No Place Ever for Anti-Semitism
Sr Marie Andre Mitchell SND – Anti-Semitism continues to raise its ugly head, even in South Africa, as recent press reports have shown. Yet, this year, we commemorate the 70th anniversary of the Seelisberg Conference on anti-Semitism.
The agenda of the conference, which took place in Seelisberg, central Switzerland, in 1947, included finding reasons for the anti-Semitism which existed even after World War II, the horror of the Holocaust, and developing measures to combat it.
Looking back at the conference from the vantage of today, it is remarkable to note with what farsightedness and socio-political realism the participants were able to lay the foundation for theological dialogue between Jews and Christians.
Today it is acceptable to speak about a Judeo-Christian tradition; this would have been unimaginable in 1947.
A group of Jewish, Catholic and Protestant theologians produced a series of ten recommendations at Seelisberg which form the cornerstones of Jewish-Christian dialogue, and these are just as relevant today.
The recommendations were fully integrated into 1965’s Nostra Aetate, the ground-breaking Vatican II document, which in Article 4 clearly sets out the relationship of the Church with the Jewish people.
The Truths Christians should Know and Embrace
- One God speaks to us all through the Old and the New Testaments.
- Jesus was born of a Jewish mother of the seed of David and the people of Israel, and that his everlasting love and forgiveness embraces his own people and the whole world.
- The first disciples, the apostles and the first martyrs were Jews.
- Remember that the fundamental commandment of Christianity, to love God and one’s neighbour, proclaimed already in the Old Testament and confirmed by Jesus, is binding upon both Christians and Jews in all human relationships, without any exception.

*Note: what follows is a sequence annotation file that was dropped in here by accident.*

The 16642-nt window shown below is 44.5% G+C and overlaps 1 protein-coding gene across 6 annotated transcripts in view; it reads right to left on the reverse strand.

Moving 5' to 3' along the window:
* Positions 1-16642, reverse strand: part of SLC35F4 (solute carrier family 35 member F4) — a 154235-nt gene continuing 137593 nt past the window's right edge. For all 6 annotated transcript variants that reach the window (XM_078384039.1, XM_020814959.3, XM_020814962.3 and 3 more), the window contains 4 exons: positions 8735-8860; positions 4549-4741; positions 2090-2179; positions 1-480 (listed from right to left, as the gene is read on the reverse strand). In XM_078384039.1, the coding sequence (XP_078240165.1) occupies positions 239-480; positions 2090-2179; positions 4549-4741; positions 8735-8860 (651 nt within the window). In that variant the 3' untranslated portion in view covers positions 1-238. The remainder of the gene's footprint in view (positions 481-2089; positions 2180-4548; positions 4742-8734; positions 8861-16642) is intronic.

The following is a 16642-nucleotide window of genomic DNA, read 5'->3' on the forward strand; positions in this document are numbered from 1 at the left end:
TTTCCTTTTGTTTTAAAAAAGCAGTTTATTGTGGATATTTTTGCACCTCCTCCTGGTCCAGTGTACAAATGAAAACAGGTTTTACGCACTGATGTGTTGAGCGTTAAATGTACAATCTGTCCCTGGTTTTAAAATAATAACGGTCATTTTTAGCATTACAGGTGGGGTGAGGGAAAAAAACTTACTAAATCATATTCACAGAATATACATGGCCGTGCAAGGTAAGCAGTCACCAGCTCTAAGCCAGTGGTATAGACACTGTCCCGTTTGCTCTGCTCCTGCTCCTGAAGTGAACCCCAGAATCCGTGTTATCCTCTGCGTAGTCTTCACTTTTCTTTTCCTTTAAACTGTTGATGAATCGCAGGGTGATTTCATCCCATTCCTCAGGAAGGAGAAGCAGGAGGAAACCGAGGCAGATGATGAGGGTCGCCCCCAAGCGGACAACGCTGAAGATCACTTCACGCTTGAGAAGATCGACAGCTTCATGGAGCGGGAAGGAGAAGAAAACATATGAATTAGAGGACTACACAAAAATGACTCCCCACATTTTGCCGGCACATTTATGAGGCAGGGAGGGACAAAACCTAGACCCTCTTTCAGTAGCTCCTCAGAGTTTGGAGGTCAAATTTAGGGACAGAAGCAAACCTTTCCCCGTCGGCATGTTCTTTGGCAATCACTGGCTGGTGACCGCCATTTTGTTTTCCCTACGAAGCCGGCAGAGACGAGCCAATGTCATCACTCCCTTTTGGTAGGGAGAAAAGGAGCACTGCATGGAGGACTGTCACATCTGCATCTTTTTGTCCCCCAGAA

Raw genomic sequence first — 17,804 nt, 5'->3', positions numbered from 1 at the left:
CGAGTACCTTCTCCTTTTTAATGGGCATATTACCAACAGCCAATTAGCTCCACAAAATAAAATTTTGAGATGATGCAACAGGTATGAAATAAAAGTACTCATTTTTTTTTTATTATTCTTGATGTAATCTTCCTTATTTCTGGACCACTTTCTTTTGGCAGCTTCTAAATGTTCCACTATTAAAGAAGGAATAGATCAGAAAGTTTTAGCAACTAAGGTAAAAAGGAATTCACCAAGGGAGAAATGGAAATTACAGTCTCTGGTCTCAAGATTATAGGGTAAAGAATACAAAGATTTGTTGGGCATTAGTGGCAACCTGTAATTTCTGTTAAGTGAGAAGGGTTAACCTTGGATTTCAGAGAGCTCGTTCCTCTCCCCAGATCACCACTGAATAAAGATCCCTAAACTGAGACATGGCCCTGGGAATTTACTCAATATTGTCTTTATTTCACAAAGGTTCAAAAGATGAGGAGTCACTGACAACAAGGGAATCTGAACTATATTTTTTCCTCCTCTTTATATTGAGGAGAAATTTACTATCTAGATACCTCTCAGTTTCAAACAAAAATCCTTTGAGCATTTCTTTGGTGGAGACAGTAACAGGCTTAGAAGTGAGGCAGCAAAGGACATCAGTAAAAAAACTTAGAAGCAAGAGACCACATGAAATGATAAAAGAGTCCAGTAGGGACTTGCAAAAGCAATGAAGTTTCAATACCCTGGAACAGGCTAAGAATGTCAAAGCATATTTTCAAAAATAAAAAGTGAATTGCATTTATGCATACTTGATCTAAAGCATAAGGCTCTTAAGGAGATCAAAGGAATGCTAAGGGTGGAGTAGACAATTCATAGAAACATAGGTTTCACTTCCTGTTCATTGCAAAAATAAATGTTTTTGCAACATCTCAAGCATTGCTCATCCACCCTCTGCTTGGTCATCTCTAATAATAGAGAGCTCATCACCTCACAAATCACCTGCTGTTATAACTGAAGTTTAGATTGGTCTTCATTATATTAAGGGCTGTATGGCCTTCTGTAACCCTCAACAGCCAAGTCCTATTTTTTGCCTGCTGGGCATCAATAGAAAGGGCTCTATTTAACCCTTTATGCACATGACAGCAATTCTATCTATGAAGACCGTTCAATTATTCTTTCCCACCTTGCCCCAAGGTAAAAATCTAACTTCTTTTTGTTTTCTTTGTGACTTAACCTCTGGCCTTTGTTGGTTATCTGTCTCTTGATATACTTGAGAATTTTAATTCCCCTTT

- Avoid distorting or misrepresenting biblical or post-biblical Judaism with the object of extolling Christianity.
- Avoid using the word “Jews” in the exclusive sense of the enemies of Jesus, and the words “the enemies of Jesus” to designate the whole Jewish people.
- Don’t present the Passion in such a way as to bring the odium of the killing of Jesus upon all Jews or upon Jews alone. It was only a section of the Jews in Jerusalem who demanded the death of Jesus, and the Christian message has always been that it was the sins of mankind which were exemplified by those Jews and the sins in which all men share that brought Christ to the Cross.
- Avoid referring to the scriptural curses, or the cry of a raging mob, “His blood be upon us and our children”, without remembering that this cry should not count against the infinitely more weighty words of our Lord: “Father, forgive them for they know not what they do.”
- Stop promoting the superstitious notion that the Jewish people are reprobate, accursed, reserved for a destiny of suffering.
- Don’t speak of the Jews as if the first members of the Church had not been Jews.
Sr Marie Andre Mitchell SND, SACBC Department of Ecumenism and Interreligious Dialogue
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